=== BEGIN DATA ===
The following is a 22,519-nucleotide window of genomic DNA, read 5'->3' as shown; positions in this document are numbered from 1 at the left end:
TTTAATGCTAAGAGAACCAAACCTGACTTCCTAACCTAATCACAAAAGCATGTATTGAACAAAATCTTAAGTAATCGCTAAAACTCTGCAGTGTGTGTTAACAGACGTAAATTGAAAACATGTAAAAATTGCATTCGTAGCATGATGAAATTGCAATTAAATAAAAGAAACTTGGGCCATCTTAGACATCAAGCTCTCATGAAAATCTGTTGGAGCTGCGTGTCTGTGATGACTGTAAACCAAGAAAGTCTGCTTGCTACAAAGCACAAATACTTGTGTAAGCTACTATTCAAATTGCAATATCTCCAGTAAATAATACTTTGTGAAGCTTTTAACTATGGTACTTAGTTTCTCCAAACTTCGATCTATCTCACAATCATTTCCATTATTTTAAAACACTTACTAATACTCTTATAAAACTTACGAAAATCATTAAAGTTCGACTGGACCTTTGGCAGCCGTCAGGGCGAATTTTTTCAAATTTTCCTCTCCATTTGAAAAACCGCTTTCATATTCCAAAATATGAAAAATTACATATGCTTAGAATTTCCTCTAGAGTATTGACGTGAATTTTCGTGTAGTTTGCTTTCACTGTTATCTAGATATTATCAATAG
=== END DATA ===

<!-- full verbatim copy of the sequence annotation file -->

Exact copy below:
The following is a 22,519-nucleotide window of genomic DNA, read 5'->3' as shown; positions in this document are numbered from 1 at the left end:
TTTAATGCTAAGAGAACCAAACCTGACTTCCTAACCTAATCACAAAAGCATGTATTGAACAAAATCTTAAGTAATCGCTAAAACTCTGCAGTGTGTGTTAACAGACGTAAATTGAAAACATGTAAAAATTGCATTCGTAGCATGATGAAATTGCAATTAAATAAAAGAAACTTGGGCCATCTTAGACATCAAGCTCTCATGAAAATCTGTTGGAGCTGCGTGTCTGTGATGACTGTAAACCAAGAAAGTCTGCTTGCTACAAAGCACAAATACTTGTGTAAGCTACTATTCAAATTGCAATATCTCCAGTAAATAATACTTTGTGAAGCTTTTAACTATGGTACTTAGTTTCTCCAAACTTCGATCTATCTCACAATCATTTCCATTATTTTAAAACACTTACTAATACTCTTATAAAACTTACGAAAATCATTAAAGTTCGACTGGACCTTTGGCAGCCGTCAGGGCGAATTTTTTCAAATTTTCCTCTCCATTTGAAAAACCGCTTTCATATTCCAAAATATGAAAAATTACATATGCTTAGAATTTCCTCTAGAGTATTGACGTGAATTTTCGTGTAGTTTGCTTTCACTGTTATCTAGATATTATCAATAG